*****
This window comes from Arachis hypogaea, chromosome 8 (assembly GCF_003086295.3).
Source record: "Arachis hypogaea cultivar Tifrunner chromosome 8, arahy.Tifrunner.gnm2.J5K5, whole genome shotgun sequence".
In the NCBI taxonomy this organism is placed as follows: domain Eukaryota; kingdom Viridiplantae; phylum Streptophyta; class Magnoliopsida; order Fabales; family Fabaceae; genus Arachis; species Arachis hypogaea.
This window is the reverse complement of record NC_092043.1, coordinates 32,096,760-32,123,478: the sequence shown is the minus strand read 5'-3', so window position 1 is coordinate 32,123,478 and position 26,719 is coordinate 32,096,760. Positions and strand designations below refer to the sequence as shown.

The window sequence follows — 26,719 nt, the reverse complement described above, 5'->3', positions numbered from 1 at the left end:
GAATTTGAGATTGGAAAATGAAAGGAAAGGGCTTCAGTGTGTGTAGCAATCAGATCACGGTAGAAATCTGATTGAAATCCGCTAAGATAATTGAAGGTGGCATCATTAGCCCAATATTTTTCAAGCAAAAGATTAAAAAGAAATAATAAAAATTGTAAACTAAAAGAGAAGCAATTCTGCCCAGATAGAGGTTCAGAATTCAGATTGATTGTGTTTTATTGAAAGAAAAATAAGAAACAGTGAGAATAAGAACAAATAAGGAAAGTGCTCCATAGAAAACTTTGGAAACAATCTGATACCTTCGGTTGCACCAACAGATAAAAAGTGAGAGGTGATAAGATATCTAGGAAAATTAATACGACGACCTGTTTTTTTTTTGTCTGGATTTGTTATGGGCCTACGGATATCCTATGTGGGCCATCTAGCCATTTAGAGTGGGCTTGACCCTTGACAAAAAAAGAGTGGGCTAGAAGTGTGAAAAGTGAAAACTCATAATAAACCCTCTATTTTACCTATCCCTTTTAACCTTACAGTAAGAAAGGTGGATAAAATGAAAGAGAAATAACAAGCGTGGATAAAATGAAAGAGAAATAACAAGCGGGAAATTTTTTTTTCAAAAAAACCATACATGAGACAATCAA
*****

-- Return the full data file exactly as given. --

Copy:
This window comes from Arachis hypogaea, chromosome 8 (assembly GCF_003086295.3).
Source record: "Arachis hypogaea cultivar Tifrunner chromosome 8, arahy.Tifrunner.gnm2.J5K5, whole genome shotgun sequence".
In the NCBI taxonomy this organism is placed as follows: domain Eukaryota; kingdom Viridiplantae; phylum Streptophyta; class Magnoliopsida; order Fabales; family Fabaceae; genus Arachis; species Arachis hypogaea.
This window is the reverse complement of record NC_092043.1, coordinates 32,096,760-32,123,478: the sequence shown is the minus strand read 5'-3', so window position 1 is coordinate 32,123,478 and position 26,719 is coordinate 32,096,760. Positions and strand designations below refer to the sequence as shown.

The window sequence follows — 26,719 nt, the reverse complement described above, 5'->3', positions numbered from 1 at the left end:
GAATTTGAGATTGGAAAATGAAAGGAAAGGGCTTCAGTGTGTGTAGCAATCAGATCACGGTAGAAATCTGATTGAAATCCGCTAAGATAATTGAAGGTGGCATCATTAGCCCAATATTTTTCAAGCAAAAGATTAAAAAGAAATAATAAAAATTGTAAACTAAAAGAGAAGCAATTCTGCCCAGATAGAGGTTCAGAATTCAGATTGATTGTGTTTTATTGAAAGAAAAATAAGAAACAGTGAGAATAAGAACAAATAAGGAAAGTGCTCCATAGAAAACTTTGGAAACAATCTGATACCTTCGGTTGCACCAACAGATAAAAAGTGAGAGGTGATAAGATATCTAGGAAAATTAATACGACGACCTGTTTTTTTTTTGTCTGGATTTGTTATGGGCCTACGGATATCCTATGTGGGCCATCTAGCCATTTAGAGTGGGCTTGACCCTTGACAAAAAAAGAGTGGGCTAGAAGTGTGAAAAGTGAAAACTCATAATAAACCCTCTATTTTACCTATCCCTTTTAACCTTACAGTAAGAAAGGTGGATAAAATGAAAGAGAAATAACAAGCGTGGATAAAATGAAAGAGAAATAACAAGCGGGAAATTTTTTTTTCAAAAAAACCATACATGAGACAATCAA